Difference between revisions of "Reflections on Gratitude"
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[[es:Reflexiones sobre la gratitud]]
[[es:Reflexiones sobre la gratitud]]
Latest revision as of 13:48, 7 July 2012
Keith L. Brown is a convert to The Church of Jesus Christ of Latter-day Saints ("Mormon") and serves as the Ward Mission Leader in the Annapolis, Maryland Ward.
- Alma 26:8 - "Blessed be the name of our God; let us sing to his praise, yea, let us give thanks to his holy name, for he doth work righteousness forever."
Traditionally, every third Thursday in November is set aside for the celebration of Thanksgiving Day. This is a time when families, friends, and loved ones gather together to watch Thanksgiving Day parades, followed by the many football games, and to partake of the delicious, mouth watering feast that has been lovingly prepared. On this special day homes are filled with the savory aroma of turkey or ham cooking in the oven, as well as, all of the other delectable sustenance that help to make the meal complete. As the family gathers around the dinner table heads are bowed and a prayer of thanksgiving is offered. Thanks is not only given for the meal that has been set before them and the loving hands that prepared it, but thanks is also given to the One who bestows upon each person such bountiful blessings as family, friends, health, strength, warmth, security, and prosperity.
However, Thanksgiving Day should not be the only day that we pause to give thanks, but rather, every day of our lives should be a day of “Thanks Giving.” In Ephesians 5:20 we are taught that we are to be found “Giving thanks always for all things unto God and the Father in the name of our Lord Jesus Christ.” Philippians 4:6 further teaches us to “Be careful for nothing; but in every thing by prayer and supplication with thanksgiving” to “let [our] requests be made known unto God“.The Apostle Paul also reminds us in Philippians 4:4-5 that we should “Rejoice in the Lord always” and “let [our] moderation be known unto all men for “the Lord is at hand.“
In our daily lives do we truly express a heart of thanksgiving to our Great Provider for all that he has done and continues to do for us? If we do, what is it that motivates us to do so? Do we thank Him because of our love for Him, or do we remember to thank Him only after we get the things that we desire? J. Reuben Clark Jr. said, “A blessing always carries with it a responsibility” (CR, October 1954, p.38). As Christians we have the responsibility and privilege to give thanks for everything “for this is the will of God in Christ Jesus concerning [us]” (1 Thessalonians 1:18). Therefore, we should take time each day to reflect upon the many blessings that are ours. We all need to take some time from our busy lives and schedules and realize that “Every good gift and every perfect gift is from above, and cometh down from the Father of lights, with whom is no variableness, neither shadow of turning” (James 1:17).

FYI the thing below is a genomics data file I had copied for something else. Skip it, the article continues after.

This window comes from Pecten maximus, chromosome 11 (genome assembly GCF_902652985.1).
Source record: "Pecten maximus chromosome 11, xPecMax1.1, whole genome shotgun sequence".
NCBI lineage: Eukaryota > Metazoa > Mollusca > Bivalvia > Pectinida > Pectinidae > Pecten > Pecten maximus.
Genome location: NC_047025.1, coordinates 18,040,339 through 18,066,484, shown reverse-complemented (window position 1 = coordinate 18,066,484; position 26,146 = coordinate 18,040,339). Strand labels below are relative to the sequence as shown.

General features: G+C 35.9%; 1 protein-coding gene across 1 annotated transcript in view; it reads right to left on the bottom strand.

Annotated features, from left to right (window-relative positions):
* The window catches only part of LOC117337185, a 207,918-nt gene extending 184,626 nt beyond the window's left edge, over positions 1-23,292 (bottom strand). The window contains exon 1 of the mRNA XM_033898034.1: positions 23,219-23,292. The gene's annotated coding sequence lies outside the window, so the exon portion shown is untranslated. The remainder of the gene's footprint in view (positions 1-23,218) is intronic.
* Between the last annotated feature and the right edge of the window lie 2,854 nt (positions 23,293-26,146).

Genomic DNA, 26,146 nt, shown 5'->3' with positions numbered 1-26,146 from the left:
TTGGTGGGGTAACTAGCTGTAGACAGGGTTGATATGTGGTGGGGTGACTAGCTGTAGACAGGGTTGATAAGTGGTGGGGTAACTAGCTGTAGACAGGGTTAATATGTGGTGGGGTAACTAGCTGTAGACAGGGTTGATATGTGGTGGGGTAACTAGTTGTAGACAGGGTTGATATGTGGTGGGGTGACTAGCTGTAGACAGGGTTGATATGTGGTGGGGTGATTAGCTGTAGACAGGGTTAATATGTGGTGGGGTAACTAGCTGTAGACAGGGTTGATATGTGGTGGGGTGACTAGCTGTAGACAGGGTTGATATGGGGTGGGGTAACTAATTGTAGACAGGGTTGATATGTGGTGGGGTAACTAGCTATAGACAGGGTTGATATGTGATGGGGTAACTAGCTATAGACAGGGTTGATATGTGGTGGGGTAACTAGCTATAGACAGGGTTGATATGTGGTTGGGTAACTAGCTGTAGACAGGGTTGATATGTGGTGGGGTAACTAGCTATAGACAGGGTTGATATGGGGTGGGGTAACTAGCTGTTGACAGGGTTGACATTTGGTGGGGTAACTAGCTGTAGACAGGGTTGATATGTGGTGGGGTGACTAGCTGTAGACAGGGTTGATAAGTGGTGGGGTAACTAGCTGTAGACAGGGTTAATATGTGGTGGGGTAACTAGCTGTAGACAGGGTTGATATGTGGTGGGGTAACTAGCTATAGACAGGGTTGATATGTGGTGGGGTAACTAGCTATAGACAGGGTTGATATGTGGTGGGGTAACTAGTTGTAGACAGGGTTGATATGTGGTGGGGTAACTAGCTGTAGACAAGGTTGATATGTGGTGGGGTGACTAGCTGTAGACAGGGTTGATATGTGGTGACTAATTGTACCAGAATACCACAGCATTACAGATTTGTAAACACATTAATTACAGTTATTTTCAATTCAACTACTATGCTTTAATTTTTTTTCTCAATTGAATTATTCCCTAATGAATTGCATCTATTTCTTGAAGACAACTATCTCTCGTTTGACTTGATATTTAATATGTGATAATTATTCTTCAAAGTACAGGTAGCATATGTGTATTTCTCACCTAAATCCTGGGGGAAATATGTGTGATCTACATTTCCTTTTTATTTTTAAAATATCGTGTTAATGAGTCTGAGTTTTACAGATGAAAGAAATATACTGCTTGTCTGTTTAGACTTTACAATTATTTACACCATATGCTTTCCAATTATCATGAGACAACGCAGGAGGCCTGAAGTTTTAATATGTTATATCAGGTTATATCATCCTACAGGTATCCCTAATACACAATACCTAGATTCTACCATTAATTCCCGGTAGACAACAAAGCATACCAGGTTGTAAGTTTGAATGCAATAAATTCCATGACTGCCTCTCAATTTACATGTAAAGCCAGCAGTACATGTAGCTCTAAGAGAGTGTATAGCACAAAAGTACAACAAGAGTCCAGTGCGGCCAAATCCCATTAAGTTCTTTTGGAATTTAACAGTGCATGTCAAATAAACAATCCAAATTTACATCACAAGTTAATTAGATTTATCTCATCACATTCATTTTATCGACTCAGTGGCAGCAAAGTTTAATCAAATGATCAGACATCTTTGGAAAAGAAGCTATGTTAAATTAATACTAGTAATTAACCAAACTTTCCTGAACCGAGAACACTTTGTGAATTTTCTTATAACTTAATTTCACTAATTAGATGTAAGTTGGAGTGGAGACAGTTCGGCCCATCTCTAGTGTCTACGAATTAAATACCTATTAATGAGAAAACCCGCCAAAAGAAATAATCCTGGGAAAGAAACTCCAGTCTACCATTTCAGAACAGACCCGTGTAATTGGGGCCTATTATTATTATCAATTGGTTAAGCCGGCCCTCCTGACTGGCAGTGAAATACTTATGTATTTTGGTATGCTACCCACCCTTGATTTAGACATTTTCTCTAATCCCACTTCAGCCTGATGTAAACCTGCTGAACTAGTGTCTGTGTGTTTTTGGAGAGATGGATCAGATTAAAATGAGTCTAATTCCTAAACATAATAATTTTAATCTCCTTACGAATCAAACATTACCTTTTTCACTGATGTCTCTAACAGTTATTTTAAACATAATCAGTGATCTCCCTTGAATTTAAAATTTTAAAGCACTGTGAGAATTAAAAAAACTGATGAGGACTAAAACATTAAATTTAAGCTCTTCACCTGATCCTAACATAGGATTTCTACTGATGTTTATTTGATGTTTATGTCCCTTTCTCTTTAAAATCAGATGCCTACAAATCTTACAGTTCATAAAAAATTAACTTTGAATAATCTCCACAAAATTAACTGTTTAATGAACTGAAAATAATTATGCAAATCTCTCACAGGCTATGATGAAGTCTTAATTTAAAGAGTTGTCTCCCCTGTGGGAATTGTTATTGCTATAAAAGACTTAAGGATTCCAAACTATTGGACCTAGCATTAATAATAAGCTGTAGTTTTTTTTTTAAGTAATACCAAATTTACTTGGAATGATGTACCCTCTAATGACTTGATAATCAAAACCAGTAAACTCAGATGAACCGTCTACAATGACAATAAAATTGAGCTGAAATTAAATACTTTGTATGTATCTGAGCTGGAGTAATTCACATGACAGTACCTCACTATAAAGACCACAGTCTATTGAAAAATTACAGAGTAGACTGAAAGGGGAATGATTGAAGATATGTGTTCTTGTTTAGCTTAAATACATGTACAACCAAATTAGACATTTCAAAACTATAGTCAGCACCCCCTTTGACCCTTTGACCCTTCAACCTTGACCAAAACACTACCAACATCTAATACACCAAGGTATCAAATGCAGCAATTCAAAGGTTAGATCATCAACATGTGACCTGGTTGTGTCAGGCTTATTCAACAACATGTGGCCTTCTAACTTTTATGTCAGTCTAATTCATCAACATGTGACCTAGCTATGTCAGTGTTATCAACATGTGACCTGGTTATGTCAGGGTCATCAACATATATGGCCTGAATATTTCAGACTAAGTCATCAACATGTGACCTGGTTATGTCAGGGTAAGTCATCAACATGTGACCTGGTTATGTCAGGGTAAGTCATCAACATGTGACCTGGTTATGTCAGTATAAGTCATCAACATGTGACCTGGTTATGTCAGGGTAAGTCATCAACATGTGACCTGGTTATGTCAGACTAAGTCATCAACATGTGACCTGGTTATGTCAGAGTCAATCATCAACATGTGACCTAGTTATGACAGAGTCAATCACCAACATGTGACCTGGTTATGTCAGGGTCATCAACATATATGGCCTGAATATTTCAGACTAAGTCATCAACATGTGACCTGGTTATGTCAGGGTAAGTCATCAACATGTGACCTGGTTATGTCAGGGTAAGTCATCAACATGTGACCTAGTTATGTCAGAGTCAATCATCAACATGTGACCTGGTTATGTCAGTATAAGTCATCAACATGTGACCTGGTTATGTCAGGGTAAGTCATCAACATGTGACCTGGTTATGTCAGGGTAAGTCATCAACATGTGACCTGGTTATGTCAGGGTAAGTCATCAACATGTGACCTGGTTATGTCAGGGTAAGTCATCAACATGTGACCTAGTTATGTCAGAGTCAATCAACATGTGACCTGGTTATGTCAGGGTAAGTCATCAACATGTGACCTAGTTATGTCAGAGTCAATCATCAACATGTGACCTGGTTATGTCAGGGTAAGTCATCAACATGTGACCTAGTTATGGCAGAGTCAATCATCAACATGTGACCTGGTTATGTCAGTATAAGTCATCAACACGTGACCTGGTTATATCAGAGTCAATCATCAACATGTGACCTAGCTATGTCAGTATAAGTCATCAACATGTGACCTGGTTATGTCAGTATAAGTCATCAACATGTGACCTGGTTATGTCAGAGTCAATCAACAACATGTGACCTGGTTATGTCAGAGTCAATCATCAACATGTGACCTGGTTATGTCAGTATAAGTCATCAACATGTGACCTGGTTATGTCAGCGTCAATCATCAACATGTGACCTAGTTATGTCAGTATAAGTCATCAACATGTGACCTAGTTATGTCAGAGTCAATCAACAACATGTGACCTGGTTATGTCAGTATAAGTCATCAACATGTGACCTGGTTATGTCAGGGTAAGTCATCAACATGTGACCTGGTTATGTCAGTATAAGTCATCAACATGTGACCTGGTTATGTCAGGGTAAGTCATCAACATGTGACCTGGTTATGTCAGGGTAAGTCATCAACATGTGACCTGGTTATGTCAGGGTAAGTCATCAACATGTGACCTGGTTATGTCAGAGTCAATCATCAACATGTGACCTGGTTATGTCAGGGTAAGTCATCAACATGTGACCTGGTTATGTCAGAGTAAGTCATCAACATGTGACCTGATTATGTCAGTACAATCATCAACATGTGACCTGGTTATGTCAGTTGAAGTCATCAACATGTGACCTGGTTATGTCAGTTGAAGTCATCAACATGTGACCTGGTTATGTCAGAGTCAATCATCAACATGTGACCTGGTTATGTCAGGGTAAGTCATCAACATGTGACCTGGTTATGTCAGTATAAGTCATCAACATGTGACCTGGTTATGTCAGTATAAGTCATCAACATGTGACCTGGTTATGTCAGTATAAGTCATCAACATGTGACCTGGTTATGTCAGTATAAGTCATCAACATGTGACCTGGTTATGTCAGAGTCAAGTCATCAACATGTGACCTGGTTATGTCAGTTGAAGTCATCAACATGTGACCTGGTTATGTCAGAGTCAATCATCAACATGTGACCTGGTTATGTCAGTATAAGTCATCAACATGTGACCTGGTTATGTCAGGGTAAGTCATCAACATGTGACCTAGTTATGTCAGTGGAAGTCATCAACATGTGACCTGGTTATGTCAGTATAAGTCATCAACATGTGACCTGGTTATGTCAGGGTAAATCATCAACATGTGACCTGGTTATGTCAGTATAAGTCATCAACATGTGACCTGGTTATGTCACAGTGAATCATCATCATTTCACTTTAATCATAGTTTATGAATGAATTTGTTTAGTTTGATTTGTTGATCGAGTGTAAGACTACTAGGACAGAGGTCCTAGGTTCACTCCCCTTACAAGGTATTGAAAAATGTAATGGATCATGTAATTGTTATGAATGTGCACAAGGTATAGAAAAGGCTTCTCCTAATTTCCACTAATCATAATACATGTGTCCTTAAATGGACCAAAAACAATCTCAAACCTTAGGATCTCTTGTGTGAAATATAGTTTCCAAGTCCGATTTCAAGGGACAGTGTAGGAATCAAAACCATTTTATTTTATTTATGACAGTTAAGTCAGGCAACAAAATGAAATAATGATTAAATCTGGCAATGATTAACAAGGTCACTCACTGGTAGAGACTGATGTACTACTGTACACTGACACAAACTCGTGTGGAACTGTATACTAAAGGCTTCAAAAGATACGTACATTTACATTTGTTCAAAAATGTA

President David O. McKay said, “Thankfulness is measured by the number of words; gratitude is measured by the nature of our actions” (CR, October 1955, p.4). When others see how we express our thanksgiving and gratitude to our Heavenly Father they begin to recognize to whom we turn as our source of life and strength thus bringing conviction, as well as, inspiration to their own lives. Take a look at the life of the psalmist David as an example. He lived his life in a constant state of praise and adoration to the Lord. He not only demonstrated his thankfulness to God through his prayers, but it also flowed through his worship, his speech and his actions. He composed psalms about God’s love, and he danced in jubilation of the things that God had done in his life. Anyone who knew David knew exactly who it was to whom he gave thanks. Our Heavenly Father is pleased by the glory our sincere adoration brings to Him. A grateful heart prepares the way for Him to do a marvelous work in our lives.
We should also teach our children to have hearts of thanksgiving. By so doing they will become better prepared to respond to the trials and adversities that they will encounter in life. Sir John Marks Templeton, an American-born British stock investor, businessman and philanthropist, beautifully expressed this thought when he said, “How wonderful it would be if we could help our children and grandchildren to learn thanksgiving at an early age. Thanksgiving opens the doors. It changes a child’s personality. A child is resentful, negative - or thankful. Thankful children want to give, they radiate happiness, they draw people.”
And now, “As ye have therefore received Christ Jesus the Lord, so walk ye in him: rooted and built up in him, and stablished in the faith, as ye have been taught, abounding therein with thanksgiving” (Colossians 2:6,7). “And let the peace of God rule in your hearts, to the which also ye are called in one body; and be ye thankful” (Colossians 3:15). In the Sacred name of Him who is worthy of all praise and thanksgiving. Even Jesus the Christ. Amen.
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